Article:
Skip to main content

Iran not just focused on Maliki in Iraqi elections

The Iranian government expects to be well-positioned no matter who wins in Iraq’s elections.
Iraqi women walk towards a poster depicting images of Shi'ite Iran's Supreme Leader Ayatollah Ali Khamenei at al-Firdous Square in Baghdad February 12, 2014. An Iraqi daily newspaper stopped publishing after two bombs were planted in the entrance to its headquarters in Baghdad on Monday and after threats from an Iranian-backed Shi'ite militia. Editors and reporters at Assabah AlJadeed said they had received death threats from the influential Asaib al-Haq militia in response to what it had described as an "i

Tehran, Iran — It would be an understatement to say that Iran does not have an interest in the Iraqi parliamentary elections held April 30, and far too simplistic to conclude that Tehran is backing the current prime minister, Nouri al-Maliki, for a third term. The Iran-Iraq relationship is a complex mosaic of history, politics, war, religion and, most critically, Iran’s strategic depth in dealing with the Syria civil war and its tensions with Saudi Arabia and other Gulf states.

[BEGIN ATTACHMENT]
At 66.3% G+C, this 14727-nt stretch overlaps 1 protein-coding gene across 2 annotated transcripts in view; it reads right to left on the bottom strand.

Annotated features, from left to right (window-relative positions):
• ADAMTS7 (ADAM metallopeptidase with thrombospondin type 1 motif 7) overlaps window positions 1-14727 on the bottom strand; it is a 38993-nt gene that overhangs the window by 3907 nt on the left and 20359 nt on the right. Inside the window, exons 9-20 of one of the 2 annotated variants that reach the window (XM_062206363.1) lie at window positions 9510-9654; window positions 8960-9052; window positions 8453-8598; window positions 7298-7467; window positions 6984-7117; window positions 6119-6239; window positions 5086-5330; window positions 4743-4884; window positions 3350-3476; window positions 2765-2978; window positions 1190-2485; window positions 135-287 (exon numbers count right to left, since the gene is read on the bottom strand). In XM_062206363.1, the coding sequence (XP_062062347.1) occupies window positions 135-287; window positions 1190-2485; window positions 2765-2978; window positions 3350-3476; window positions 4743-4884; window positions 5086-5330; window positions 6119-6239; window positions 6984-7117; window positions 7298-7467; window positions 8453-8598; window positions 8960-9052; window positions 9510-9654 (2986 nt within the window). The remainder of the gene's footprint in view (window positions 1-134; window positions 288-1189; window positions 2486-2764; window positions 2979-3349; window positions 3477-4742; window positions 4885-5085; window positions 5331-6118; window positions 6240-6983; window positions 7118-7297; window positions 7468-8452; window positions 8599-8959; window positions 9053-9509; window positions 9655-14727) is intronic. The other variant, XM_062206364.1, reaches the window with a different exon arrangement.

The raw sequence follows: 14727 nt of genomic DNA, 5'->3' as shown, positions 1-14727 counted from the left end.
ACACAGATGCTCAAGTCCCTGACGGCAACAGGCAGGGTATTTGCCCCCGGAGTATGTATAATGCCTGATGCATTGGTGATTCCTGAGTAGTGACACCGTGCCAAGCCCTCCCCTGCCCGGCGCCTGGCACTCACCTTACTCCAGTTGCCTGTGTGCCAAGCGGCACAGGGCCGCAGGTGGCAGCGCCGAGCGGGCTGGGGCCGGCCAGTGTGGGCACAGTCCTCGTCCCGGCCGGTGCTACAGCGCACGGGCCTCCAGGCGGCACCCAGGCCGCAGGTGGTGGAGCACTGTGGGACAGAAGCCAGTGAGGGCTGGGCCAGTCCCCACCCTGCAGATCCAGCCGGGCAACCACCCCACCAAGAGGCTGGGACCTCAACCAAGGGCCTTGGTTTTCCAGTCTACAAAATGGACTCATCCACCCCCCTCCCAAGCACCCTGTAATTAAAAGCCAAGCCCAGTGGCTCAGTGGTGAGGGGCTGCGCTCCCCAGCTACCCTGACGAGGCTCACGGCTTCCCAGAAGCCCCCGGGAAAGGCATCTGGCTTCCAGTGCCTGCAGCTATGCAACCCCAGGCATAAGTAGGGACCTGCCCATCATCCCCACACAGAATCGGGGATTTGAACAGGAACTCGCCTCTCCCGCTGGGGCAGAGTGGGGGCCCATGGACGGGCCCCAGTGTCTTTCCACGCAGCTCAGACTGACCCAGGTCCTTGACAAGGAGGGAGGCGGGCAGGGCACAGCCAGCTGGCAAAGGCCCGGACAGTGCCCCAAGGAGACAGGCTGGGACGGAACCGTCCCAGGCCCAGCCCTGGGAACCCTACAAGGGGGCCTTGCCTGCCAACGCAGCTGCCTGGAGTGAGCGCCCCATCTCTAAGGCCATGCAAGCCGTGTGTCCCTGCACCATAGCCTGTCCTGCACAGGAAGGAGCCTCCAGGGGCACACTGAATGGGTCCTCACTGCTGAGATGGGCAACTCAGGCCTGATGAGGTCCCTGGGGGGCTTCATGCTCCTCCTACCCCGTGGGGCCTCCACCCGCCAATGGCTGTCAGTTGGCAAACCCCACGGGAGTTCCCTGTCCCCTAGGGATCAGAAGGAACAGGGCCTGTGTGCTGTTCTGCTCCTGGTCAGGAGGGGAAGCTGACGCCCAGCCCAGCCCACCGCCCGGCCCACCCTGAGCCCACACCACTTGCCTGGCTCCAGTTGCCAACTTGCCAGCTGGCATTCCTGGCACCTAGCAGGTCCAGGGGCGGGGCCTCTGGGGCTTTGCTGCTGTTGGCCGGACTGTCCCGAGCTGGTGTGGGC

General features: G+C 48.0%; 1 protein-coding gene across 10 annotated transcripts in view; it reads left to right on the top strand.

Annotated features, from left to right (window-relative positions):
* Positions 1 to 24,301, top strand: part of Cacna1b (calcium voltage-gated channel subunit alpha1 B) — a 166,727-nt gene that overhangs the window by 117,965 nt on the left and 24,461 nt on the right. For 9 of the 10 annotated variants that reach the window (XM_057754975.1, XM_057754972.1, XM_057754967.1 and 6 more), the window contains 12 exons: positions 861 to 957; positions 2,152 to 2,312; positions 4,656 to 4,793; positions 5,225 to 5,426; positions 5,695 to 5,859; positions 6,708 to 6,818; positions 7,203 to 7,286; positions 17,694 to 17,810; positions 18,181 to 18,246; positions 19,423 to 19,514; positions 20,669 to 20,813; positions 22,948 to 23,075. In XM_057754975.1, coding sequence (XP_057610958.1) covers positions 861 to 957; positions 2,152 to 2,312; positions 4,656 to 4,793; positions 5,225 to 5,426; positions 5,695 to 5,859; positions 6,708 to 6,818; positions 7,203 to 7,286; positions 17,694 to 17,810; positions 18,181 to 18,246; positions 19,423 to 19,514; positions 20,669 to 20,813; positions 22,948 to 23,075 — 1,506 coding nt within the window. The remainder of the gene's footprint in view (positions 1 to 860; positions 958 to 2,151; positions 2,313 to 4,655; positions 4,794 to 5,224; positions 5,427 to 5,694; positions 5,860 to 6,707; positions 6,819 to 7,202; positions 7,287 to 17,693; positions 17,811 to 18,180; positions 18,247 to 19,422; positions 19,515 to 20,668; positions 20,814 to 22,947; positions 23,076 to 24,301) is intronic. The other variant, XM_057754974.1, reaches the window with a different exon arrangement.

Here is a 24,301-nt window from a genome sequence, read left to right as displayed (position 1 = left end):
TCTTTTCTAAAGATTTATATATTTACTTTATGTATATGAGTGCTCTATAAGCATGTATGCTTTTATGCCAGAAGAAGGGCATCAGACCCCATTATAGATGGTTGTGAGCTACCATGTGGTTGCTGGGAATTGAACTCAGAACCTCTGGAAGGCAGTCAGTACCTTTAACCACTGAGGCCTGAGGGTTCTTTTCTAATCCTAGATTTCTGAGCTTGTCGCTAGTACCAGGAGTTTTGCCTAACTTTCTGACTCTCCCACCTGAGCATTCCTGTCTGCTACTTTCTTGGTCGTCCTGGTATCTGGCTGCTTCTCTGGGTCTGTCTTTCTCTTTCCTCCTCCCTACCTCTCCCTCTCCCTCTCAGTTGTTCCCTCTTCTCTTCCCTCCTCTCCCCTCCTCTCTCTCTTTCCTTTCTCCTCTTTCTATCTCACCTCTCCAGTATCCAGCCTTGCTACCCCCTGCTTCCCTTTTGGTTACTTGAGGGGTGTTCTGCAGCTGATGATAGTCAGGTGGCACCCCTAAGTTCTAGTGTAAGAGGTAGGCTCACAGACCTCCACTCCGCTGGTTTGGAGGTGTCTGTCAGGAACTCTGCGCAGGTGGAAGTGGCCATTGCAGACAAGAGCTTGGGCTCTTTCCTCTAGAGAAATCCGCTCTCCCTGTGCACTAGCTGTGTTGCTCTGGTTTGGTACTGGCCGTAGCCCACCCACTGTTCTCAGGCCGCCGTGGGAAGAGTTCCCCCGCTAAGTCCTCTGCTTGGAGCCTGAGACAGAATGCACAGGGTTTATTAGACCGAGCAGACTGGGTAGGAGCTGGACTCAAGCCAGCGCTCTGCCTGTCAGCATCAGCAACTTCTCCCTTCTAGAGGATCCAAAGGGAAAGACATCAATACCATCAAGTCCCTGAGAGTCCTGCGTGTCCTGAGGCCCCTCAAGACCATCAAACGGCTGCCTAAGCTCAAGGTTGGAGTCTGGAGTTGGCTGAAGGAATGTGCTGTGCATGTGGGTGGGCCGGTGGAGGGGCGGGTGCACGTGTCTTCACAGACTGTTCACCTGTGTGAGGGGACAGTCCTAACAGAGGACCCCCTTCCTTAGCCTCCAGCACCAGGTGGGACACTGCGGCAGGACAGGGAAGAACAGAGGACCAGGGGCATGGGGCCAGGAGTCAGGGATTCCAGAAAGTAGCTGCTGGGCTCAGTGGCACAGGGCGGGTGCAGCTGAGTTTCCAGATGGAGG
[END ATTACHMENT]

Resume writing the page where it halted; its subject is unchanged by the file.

Speaking on condition of anonymity, an informed Iranian source told Al-Monitor that Iran’s perceptions of Iraq are influenced by the role of the United States in the region. He explained, “Enemies of Iran in the Middle East and around the world had the illusion that another chapter of the fall of Baghdad would be [written] in Tehran. Saddam’s falling statues in different cities around Iraq made an American victory [appear] eminent and ineluctable. In 2009, when the US army withdrew, things proved the opposite.” In other words, the early threats of isolation and being the next to be toppled morphed into an Iranian win. 

Access the Middle East news and analysis you can trust

Join our community of Middle East readers to experience all of Al-Monitor, including 24/7 news, analyses, memos, reports and newsletters.


Only $100 per year.